Breakfast and Diabetes
The number of children and adolescents with type 2 diabetes has skyrocketed within the last 20 years. Recently, the journal Diabetes Care
referred to type 2 diabetes an "emerging epidemic." This week, new research by scientists at Oxford, Cambridge, Glasgow and St George’s London universities has found that children who regularly skip breakfast are at significantly higher risk of type 2 diabetes.
The study, published September 2nd in PLOS Medicine
, followed the breakfast habits of more than four thousand students aged nine and ten. For the study, children were asked how often they ate breakfast; approximately half of the children also children also completed a 24-hour dietary recall questionnaire. The researchers measured body composition of the study participants and levels of insulin, glucose, and other markers of diabetes risk in blood samples taken from the children 8 to 10 hours after their last meal or drink. The study found that:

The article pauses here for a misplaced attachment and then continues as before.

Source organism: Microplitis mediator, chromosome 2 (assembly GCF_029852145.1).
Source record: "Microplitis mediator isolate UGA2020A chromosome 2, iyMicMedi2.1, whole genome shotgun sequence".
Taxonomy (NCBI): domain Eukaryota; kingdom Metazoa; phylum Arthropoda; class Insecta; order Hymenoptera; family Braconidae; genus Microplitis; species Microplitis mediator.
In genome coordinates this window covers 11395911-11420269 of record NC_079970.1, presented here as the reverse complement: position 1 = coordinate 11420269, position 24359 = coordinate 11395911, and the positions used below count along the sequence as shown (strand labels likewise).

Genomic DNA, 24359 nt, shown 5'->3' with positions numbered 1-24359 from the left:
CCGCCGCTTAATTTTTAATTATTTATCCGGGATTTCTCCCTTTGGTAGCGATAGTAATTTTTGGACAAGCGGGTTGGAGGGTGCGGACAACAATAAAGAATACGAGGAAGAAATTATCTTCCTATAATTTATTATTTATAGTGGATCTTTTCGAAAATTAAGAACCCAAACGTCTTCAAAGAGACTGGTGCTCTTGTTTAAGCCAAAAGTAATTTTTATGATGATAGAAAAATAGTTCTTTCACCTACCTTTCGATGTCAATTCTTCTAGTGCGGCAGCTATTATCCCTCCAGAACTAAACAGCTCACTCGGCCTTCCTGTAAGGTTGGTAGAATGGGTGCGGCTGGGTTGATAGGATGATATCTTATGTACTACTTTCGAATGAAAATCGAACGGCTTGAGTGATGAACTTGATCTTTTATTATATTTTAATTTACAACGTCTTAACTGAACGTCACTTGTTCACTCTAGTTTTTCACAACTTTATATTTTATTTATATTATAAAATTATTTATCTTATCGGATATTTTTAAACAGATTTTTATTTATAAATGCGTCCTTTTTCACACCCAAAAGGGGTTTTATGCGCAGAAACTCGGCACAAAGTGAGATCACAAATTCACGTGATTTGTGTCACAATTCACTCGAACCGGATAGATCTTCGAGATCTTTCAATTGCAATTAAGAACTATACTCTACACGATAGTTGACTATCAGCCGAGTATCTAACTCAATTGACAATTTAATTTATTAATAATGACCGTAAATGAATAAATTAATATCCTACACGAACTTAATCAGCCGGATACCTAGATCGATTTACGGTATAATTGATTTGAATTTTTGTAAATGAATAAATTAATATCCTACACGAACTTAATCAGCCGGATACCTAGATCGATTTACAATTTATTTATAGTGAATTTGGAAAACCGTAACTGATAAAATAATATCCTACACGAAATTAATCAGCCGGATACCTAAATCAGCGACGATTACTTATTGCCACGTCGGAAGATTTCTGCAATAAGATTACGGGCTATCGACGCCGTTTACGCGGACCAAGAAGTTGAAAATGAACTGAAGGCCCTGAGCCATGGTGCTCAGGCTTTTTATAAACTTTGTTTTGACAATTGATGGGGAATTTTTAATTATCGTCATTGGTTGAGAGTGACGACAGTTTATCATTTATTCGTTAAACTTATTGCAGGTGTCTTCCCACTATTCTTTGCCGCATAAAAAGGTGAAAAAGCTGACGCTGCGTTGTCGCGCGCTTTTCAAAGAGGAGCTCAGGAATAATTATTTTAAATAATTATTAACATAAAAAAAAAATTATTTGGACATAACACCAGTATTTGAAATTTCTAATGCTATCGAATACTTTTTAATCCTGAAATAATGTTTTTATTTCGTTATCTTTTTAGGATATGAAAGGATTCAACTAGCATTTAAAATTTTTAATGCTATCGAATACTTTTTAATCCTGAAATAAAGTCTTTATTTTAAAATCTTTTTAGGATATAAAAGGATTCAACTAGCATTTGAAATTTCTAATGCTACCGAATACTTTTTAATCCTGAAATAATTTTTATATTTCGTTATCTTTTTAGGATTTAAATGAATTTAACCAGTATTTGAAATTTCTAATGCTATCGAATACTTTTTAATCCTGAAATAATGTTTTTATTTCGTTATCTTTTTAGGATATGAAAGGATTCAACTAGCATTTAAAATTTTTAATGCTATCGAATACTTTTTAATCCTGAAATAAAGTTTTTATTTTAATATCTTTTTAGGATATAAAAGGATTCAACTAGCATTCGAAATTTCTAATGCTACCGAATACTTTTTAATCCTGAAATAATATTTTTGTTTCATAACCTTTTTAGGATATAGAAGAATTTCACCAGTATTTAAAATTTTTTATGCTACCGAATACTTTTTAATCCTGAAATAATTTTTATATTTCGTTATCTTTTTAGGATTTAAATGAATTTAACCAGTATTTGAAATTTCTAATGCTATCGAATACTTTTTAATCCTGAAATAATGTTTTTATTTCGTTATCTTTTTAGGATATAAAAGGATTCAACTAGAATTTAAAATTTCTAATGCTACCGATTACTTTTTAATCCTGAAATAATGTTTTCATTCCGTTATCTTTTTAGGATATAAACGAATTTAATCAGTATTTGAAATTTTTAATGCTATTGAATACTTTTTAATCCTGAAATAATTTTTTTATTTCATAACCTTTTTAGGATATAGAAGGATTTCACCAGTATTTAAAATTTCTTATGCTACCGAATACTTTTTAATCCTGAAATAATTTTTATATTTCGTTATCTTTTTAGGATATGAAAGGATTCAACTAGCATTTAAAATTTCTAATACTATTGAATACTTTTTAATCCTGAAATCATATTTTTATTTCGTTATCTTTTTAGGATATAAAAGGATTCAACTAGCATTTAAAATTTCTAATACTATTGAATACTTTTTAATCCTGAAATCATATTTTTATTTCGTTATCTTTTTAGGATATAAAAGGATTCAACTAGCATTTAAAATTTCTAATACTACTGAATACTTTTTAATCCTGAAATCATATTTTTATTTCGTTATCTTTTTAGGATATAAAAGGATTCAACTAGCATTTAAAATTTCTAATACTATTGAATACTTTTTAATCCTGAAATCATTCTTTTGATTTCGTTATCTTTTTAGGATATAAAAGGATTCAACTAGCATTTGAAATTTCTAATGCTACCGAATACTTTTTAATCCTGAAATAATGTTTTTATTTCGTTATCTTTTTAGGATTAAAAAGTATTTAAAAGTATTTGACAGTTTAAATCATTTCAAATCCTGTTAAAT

Researchers found that children who usually skipped breakfast had 26.4% higher levels of insulin in their blood after fasting than those who said they ate breakfast every day. They also had 26.7% higher insulin resistance. Additionally, the study found that children who ate a high fiber, cereal-based breakfast had lower insulin resistance than children who ate low fiber or toast-based breakfasts.
- 74% had breakfast every day
- 11% usually had breakfast
- 9% at breakfast sometimes
- 6% did not eat breakfast
An earlier study was conducted by University of Minnesota School of Public Health researchers and published in the in the June, 2013 online version of Diabetes Care
focused on young adults and also found that eating a daily breakfast reduces the risk of developing type 2 diabetes.
In that study, researchers analyzed data from the Coronary Artery Risk Development in Young Adults (CARDIA) study and followed up on 3,598 participants who did not have type 2 diabetes when breakfast habits were assessed.
The study of young adults found that:
- 43.2 percent of participants at breakfast 0-3 days per week
- 21.7 percent ate breakfast 4 to 6 days per week
- 35.1 had breakfast every day
The study found that frequent breakfast eaters had a significantly lower risk of abdominal obesity, metabolic syndrome, hypertenstion and type 2 diabetes that frequent or infrequent breakfast eaters while frequent breakfast eaters had a significantly lower risk of the same health issues that infrequent breakfast eaters.
Eat your breakfast! It's true ... breakfast is the most important meal of the day!
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